‘Band’s Visit,’ A Compelling Masterpiece

Dec 11, 2019 at 9:47 am
PNC Broadway Across America's 'The Band's Visit.'   |  Photo by Matthew Murphy.
PNC Broadway Across America's 'The Band's Visit.' | Photo by Matthew Murphy.

From the beginning of the show and again at the end, we’re told of a band of musicians that visited Israel from Egypt but that: “You probably didn’t hear about it. It wasn’t very important.” It’s an odd way to preface a 90-minute musical, but, from the get-go, “The Band’s Visit” shows that “not very important” is different from “not interesting.”

“The Band’s Visit,” which completed its run Dec. 8, is about as slice of life as it gets. The Alexandria Ceremonial Police Orchestra arrives at the small town of Bet Hatikva, a mishap due to language barriers at the bus station; the band’s intended destination was the city of Petah Tikvah. And, through the eyes of the band, we meet the locals and see their hangouts. We eat dinner with them, see the cracks in their dysfunctional family lives. We learn about their anxieties on dates and see them overcome them. This isn’t a story about special people who changed the world, and that’s the beauty of it.

Instead, there’s cafe owner Dina (Chilina Kennedy), kind and charming and a little bit messy. She wanted to be a dancer and move to the city once, but life and a horrible marriage tied her to Bet Hatikva. There’s Itzik (Pomme Koch), an unemployed father; his wife, Iris (Kendal Hartse), overworked and resentful; and Papi (Adam Gabay), clumsy and awkward... especially when it comes to his crushes. But these characters expand far beyond these brief descriptions. In the slow, intimate pace of the musical, we have the chance to really get to know them: their dreams and longings, their fears, their joys and their grief. By the end of one night, they feel like people we’ve known for years.

They feel real.

The band, too, serves as more than simply a lens through which the audience sees the people of Bet Hatikva. There’s Tewfiq (played by Sasson Gabay, the same actor who originated the role in the 2007 movie), who probably is the hero of the piece: a harsh and socially awkward man, feeling the pressure from the embassy for the band to do well and haunted by his past. He’s offset by Haled (Joe Joseph), a young, carefree musician who often sparks Tewfiq’s ire with his careless ways. As we learn more about Tewfiq, we see the parallels between Haled and Tewfiq’s late son, and we see Tewfiq soften toward him for that reason. We also got to know Simon (played by original Broadway cast member James Rana), the concerto he’s working on and his dreams of one day conducting.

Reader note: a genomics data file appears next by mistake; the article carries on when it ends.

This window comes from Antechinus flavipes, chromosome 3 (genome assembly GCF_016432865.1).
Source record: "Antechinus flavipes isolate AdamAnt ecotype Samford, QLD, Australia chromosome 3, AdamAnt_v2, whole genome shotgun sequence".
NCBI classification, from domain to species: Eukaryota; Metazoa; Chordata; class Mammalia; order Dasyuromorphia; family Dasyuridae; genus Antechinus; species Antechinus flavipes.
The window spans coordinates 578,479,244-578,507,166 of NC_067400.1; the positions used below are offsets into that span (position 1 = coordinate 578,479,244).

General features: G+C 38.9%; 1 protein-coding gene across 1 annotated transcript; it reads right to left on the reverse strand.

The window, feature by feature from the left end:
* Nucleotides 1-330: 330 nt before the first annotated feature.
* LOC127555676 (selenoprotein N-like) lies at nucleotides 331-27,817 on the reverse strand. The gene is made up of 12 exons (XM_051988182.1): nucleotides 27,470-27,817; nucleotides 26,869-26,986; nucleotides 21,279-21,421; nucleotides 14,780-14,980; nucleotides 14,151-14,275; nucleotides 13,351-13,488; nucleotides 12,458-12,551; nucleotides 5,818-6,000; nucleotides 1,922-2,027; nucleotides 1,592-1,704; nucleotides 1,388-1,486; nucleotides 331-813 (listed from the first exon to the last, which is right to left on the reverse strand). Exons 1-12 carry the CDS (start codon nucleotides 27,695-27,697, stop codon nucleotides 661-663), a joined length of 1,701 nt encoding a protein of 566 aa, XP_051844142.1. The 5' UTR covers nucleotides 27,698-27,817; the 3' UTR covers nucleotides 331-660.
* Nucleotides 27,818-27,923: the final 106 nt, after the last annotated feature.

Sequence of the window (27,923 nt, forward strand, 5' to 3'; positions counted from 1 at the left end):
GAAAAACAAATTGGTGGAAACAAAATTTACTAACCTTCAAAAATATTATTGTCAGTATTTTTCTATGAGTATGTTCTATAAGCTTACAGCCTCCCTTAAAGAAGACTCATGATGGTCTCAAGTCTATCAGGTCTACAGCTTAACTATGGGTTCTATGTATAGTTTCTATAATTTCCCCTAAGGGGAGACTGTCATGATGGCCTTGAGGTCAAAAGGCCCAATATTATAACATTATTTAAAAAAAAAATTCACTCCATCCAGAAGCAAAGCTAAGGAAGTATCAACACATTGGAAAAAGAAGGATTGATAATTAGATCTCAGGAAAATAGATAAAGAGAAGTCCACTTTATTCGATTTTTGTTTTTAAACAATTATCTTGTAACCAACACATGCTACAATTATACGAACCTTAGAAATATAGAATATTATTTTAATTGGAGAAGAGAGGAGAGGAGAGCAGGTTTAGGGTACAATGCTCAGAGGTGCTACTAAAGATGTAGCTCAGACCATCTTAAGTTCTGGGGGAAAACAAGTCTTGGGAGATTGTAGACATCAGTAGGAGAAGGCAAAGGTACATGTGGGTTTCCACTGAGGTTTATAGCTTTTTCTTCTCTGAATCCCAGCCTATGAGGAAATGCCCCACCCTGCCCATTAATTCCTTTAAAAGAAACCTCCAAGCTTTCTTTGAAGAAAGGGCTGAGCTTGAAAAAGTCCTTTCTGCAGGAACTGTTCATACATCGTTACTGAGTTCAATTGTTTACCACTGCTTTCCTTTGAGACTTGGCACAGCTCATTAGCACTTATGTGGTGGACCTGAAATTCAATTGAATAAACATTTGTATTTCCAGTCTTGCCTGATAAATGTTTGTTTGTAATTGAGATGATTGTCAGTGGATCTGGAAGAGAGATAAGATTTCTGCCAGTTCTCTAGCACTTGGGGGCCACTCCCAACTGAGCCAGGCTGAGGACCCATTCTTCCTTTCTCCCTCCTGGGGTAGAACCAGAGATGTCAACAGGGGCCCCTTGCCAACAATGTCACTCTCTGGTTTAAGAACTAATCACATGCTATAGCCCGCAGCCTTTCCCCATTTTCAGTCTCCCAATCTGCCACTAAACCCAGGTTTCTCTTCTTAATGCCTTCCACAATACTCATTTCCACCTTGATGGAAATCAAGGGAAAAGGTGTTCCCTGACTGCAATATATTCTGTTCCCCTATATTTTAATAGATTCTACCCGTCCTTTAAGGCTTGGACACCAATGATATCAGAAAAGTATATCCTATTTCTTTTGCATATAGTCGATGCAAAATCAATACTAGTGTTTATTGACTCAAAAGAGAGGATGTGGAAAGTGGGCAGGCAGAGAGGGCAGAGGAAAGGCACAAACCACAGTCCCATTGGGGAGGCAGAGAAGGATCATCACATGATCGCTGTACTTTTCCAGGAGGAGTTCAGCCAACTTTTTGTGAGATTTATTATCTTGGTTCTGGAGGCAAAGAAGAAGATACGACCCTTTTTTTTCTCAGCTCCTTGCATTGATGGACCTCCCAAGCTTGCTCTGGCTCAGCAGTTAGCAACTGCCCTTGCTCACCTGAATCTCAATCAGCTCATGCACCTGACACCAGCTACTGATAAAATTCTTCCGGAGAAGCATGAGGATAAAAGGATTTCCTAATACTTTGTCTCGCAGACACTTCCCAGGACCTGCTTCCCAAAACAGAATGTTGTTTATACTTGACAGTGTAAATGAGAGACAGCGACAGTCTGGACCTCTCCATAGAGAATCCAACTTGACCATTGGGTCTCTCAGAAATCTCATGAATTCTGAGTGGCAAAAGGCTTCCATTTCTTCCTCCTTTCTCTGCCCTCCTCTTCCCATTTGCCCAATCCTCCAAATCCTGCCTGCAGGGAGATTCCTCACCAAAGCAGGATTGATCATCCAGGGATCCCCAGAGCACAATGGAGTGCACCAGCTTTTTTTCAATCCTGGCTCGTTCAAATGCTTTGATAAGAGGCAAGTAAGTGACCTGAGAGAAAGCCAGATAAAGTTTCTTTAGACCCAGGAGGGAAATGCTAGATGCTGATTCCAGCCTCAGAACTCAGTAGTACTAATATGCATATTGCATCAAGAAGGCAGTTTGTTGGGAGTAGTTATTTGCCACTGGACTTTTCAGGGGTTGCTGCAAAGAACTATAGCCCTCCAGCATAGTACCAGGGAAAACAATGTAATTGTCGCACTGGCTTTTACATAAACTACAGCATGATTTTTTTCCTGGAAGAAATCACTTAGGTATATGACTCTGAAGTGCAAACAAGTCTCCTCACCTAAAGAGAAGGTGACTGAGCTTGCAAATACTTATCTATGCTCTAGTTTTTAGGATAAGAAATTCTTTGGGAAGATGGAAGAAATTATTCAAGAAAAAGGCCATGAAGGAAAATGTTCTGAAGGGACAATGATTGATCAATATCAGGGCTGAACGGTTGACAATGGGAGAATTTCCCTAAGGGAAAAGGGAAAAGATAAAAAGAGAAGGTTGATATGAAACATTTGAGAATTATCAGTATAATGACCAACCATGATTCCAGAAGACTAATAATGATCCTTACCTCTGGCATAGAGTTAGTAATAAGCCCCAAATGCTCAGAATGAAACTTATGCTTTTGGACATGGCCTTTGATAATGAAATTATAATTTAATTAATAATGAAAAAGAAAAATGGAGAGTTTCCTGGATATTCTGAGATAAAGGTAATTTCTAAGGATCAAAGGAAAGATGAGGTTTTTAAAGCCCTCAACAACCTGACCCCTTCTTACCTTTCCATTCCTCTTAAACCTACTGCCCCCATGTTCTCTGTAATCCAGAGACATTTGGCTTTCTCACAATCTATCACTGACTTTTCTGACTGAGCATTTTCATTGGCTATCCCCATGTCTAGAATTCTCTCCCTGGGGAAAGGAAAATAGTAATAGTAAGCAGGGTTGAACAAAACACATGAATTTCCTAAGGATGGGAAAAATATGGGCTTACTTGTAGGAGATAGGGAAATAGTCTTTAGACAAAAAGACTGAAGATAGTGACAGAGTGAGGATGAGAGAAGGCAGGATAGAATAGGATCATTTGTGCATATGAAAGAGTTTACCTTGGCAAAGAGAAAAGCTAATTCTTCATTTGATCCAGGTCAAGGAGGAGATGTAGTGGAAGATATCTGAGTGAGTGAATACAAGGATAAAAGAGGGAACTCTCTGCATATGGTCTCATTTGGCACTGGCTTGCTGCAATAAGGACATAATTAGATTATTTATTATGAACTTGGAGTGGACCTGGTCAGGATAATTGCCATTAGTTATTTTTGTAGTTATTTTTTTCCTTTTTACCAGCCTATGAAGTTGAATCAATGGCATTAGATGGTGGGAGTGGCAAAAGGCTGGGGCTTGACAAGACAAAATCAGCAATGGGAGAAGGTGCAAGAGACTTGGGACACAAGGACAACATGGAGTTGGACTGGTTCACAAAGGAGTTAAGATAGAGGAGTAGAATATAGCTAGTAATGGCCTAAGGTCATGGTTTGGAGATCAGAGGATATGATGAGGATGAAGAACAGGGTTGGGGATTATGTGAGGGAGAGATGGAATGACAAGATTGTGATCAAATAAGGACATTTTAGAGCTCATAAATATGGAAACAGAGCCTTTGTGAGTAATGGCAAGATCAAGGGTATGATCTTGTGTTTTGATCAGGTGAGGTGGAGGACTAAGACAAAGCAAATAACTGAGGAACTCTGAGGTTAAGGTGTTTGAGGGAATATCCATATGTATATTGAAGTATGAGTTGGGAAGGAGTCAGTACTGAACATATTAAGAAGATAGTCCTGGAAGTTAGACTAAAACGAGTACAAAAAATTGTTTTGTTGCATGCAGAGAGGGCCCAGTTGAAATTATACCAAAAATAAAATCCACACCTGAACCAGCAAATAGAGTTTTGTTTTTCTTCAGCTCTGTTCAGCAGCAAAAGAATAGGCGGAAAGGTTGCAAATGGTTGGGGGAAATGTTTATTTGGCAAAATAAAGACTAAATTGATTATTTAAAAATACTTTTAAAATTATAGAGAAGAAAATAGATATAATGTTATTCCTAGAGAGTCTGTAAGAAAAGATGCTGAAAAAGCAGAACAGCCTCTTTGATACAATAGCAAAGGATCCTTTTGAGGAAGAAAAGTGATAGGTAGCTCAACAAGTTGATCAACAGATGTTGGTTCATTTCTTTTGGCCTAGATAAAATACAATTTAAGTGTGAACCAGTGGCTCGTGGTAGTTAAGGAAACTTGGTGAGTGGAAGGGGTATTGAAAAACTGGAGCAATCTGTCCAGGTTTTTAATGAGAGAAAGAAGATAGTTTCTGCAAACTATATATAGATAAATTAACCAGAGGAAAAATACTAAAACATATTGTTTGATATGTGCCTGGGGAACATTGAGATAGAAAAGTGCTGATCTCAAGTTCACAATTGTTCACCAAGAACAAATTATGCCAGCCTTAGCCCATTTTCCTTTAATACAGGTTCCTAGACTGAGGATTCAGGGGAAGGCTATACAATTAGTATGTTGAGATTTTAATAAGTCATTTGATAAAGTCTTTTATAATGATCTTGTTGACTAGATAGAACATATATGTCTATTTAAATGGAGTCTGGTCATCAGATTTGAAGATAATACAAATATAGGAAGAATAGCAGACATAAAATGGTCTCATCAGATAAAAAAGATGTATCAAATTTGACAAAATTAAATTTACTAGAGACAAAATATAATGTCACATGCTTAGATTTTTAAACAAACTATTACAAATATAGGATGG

The traditional Middle Eastern music enriches the setting and the story, making it feel that much more real. There’s even a post-curtain call number in which the band performs the concert they had been trying to reach in the first place. True to the style of music, the lyrics, too, are evocative and poetic. Lyrics like “my ears are thirsty for your voice” in the powerful penultimate “Answer Me” or “honey in your ears, spice in your mouth” in Dina’s popular solo, “Omar Sharif” awake the senses with something unexpected. “Something Different,” as another song goes. At other times, the songs carry a sharp wit as in “Welcome to Nowhere,” where Dina, Itzik and Papi inform the band of their mistake — they’re not in Petah Tikva, but in the much sleepier Bet Hativka.

“See, apartments!” Dina declares in the voice of a travel guide, gesturing widely. “Gaze upon my cafe! While you’re here, make sure to walk back and forth between the cafe and my apartments.” This kind of natural humor is laced throughout the show, weaving in between deep moments and confessions.

Although it’s set in a far off land compared to a theater in Louisville, it felt universal and relatable.

The final touch was Scott Pask’s scenic design. Like the simplistic, intimate vibe of the show, the tan and blue sets were not elaborate, aside from a turning centerpiece that allowed us to see different spaces — a skating rink, a small apartment, a cafe and a down-to-earth restaurant. The rest of the set remained the same, and as the centerpiece turned between scenes, it felt like a montage of what was going on in the town. I found myself trying to guess where it would settle, which made me enjoy the slower nature of the scene transitions.

For a fairly short story, there was a spectrum of characters and emotions to be found here, a rich taste to be found in this show that serves as a masterpiece for making something compelling out of something “not very important.”

“The Band’s Visit” is a musical that bridges the gap for those who enjoy plays but struggle with musicals. Like a play, it’s subtle, character-heavy and allows the most profound moments to sink in without embellishments. The musical numbers feel like a natural extension — after all, the story is about a band. It’s contained in one act, taking place over the course of one night, yet the effect of the story lingers for days.